Beliefnet.com’s “Sick Soul” columnist wryly explores the strange vagaries of belief.
Spalding does not move among deeply compelling religious figures, but rather consorts with the strangely entertaining and, often enough, the sideshow halt and lame. He’s not looking for future saints, but rather to see how religious views, no matter how peculiar, shape the holders’ lives and make them tick. So he shoves off like Bunyan's pilgrim to see what he may see, which includes a night with the Christian Wrestling Federation: “big guys with big mouths . . . who look like extras in a prison film”—not unlike their secular peers, in fact, except for their exhortations on Jesus’ behalf. Spalding also meets the Jesus lookalike, Whatsyourname, who “somehow inspires an amazing, spontaneous display of faith in Christ without seeming to challenge anyone’s reason,” and runs across a guy who feels that his uncanny ability to hit lottery numbers is the result of a special interest looking over his shoulder. The author drops in on the Garden of Eden, the Holy Land Experience, and Las Vegas, where he visits with the Strip's chaplain, whose responsibilities include administering the last rites to skydiving Elvis impersonators whose chutes don't deploy. He makes house calls with a ghostbuster and is given the dismaying news that “ghosts are, well, I don't know if stupid is the right word, but hardheaded. Immature.” Perhaps most spiritually, or at least most questingly, he makes the pilgrimage to Santiago de Compostela, with all “its hardships and weirdness, its thrills and unexpected pleasures.” What do these experiences reveal to Spalding? If nothing else, “they clarify who or what we are not, [showing] a set of beliefs to which, we can then safely say, we do or do not subscribe.”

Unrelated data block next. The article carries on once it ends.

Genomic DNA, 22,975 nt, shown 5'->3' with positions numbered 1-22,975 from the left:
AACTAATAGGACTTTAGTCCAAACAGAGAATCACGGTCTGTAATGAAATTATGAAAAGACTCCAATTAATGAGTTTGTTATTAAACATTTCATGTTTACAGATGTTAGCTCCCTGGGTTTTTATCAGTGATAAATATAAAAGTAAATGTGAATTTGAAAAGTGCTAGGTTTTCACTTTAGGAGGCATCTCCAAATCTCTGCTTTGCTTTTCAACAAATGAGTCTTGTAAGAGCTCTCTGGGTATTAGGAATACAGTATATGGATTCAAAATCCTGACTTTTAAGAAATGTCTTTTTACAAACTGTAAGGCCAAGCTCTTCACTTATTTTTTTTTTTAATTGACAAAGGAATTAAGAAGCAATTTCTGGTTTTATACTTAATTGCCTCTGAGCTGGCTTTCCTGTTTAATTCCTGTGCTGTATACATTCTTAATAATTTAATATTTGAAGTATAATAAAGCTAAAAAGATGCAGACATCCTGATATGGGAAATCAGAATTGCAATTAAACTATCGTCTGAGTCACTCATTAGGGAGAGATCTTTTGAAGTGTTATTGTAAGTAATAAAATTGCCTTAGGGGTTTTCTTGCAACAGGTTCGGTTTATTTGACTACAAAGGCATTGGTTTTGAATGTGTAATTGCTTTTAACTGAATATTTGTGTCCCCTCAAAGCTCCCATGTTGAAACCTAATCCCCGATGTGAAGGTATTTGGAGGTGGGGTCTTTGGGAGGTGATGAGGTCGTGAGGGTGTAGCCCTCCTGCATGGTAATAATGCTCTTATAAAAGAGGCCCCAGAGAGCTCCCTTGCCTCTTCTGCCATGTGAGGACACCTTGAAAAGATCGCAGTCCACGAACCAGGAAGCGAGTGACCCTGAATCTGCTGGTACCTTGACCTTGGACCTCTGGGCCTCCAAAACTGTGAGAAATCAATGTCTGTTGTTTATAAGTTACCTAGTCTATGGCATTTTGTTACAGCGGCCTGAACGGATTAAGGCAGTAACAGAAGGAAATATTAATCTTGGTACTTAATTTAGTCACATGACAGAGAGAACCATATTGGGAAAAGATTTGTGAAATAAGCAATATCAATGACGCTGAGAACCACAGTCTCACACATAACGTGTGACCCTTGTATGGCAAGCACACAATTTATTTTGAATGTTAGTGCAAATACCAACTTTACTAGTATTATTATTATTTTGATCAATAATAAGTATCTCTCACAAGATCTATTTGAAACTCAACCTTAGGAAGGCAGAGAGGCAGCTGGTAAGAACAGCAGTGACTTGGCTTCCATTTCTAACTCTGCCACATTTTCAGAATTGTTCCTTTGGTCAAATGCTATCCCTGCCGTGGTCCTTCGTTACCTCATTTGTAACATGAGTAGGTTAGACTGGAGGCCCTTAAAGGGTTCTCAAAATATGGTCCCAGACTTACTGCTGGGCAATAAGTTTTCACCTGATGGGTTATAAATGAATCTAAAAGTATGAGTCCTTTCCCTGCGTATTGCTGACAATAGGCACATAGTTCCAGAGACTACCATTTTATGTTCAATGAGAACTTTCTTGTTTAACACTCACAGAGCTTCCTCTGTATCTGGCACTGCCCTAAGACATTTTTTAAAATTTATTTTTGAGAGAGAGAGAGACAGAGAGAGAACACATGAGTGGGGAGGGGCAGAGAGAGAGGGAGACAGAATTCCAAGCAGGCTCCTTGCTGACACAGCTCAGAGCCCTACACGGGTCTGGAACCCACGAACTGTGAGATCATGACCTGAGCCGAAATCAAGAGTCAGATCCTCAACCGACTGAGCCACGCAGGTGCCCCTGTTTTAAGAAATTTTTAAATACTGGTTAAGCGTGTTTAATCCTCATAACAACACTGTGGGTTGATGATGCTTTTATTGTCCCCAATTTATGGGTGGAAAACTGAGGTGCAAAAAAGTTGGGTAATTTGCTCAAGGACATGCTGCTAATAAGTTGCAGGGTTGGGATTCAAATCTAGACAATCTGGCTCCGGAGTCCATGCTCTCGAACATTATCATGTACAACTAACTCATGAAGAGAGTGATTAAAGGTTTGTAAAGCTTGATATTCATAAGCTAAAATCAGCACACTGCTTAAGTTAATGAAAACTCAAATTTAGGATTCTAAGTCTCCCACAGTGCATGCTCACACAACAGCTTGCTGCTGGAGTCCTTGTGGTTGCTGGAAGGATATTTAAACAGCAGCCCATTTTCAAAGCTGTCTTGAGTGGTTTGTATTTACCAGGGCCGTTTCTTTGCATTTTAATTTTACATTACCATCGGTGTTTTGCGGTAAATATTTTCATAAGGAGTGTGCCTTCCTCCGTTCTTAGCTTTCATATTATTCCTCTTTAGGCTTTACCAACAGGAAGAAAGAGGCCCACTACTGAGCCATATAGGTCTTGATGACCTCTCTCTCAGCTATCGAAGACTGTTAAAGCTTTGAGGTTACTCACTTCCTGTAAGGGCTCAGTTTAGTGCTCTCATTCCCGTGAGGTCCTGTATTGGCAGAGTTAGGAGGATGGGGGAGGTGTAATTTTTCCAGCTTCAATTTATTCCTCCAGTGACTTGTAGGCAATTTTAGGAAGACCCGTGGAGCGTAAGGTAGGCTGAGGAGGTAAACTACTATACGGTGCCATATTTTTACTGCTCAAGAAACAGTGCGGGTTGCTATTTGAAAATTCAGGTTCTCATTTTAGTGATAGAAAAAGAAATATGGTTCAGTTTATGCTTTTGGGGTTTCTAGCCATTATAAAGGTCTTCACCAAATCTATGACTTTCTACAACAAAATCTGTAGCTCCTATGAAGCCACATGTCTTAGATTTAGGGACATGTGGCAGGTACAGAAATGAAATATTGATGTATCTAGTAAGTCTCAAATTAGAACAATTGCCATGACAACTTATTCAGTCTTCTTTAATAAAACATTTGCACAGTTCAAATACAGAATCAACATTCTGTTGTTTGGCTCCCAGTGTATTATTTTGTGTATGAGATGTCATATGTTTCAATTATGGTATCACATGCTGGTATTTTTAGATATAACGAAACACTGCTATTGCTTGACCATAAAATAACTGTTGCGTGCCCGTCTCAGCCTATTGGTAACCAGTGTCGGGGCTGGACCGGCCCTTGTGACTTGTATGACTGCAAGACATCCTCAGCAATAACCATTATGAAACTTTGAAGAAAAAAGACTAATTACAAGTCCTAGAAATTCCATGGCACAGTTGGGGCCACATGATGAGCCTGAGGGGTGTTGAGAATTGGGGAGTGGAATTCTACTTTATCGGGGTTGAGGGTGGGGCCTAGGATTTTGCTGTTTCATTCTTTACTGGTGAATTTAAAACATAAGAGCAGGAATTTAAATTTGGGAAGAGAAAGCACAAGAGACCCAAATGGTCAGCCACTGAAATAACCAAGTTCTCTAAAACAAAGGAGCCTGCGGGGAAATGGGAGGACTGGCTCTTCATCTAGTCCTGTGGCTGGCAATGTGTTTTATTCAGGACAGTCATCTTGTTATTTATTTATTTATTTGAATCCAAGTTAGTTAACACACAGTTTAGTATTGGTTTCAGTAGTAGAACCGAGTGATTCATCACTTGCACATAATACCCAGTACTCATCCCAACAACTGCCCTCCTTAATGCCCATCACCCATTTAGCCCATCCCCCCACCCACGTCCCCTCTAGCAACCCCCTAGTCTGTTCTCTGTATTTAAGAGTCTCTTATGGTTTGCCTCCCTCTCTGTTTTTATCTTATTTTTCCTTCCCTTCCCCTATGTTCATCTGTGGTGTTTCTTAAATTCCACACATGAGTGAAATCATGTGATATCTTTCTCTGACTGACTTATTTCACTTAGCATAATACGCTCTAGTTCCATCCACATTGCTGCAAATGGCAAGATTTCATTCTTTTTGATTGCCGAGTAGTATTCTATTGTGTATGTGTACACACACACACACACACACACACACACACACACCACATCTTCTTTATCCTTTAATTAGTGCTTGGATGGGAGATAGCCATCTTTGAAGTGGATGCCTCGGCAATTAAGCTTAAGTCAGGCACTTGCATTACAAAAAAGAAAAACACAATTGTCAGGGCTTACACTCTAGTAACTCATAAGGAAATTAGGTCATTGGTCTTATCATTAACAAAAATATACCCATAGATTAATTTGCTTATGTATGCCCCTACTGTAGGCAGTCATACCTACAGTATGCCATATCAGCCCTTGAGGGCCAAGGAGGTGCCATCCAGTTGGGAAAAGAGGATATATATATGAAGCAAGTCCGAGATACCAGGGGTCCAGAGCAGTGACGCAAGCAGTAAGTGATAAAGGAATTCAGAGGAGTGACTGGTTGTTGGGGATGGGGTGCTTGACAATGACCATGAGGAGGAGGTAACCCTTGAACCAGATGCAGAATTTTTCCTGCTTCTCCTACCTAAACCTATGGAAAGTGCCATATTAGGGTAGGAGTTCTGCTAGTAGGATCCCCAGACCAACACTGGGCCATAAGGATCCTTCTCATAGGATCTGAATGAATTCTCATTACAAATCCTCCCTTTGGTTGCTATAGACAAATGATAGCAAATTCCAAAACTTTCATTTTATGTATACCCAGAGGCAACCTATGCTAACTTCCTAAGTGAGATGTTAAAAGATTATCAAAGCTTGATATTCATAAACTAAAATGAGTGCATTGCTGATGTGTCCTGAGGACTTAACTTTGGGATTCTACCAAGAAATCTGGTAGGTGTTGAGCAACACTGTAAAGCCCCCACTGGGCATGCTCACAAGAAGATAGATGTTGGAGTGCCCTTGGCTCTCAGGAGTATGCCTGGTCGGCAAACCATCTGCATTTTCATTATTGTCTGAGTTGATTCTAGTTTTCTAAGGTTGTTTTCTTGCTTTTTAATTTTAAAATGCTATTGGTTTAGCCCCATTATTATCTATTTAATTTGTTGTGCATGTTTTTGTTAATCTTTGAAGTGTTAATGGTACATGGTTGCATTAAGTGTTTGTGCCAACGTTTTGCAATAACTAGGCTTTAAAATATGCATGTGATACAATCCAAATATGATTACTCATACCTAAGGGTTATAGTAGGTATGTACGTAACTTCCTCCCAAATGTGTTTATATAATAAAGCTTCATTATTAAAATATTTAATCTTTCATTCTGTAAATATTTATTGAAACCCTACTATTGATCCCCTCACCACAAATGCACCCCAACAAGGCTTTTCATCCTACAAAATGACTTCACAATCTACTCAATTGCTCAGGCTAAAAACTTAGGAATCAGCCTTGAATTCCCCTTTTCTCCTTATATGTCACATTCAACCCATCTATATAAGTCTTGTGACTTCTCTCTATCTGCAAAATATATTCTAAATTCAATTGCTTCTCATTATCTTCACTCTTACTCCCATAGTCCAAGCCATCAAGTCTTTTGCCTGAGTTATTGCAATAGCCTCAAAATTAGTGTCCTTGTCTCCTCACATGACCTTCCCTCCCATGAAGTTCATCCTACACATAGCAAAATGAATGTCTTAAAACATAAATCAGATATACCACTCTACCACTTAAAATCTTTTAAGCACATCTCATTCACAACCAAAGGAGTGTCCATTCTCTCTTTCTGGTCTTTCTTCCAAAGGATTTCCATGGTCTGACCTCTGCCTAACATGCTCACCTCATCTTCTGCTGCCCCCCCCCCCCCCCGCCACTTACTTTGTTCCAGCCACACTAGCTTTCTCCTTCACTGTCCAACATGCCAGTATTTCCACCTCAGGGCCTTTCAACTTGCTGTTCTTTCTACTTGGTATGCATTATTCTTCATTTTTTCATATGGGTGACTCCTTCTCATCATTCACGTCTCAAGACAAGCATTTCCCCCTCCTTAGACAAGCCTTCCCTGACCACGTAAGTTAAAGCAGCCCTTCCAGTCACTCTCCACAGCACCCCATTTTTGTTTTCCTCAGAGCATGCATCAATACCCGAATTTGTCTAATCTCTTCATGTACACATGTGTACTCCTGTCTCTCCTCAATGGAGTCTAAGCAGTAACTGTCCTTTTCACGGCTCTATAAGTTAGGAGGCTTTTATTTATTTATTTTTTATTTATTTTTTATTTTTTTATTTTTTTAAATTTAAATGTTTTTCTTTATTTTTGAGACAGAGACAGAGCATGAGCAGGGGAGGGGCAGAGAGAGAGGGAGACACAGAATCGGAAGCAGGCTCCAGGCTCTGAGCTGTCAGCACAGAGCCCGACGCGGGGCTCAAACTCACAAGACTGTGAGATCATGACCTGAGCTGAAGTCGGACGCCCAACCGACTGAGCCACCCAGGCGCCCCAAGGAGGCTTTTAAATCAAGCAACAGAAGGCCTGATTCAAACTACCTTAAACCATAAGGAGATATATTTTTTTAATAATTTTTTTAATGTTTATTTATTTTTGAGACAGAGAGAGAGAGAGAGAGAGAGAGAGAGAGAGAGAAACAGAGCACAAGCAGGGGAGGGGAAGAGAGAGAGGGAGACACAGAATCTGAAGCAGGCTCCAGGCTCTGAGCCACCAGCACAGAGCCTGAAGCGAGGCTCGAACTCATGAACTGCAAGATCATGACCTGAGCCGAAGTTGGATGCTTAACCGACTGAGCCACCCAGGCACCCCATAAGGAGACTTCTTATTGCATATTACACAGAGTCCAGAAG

Refreshingly colloquial account of a spiritual journey complete with “ups and downs. Some open highway, and, um, lots of toll booths.”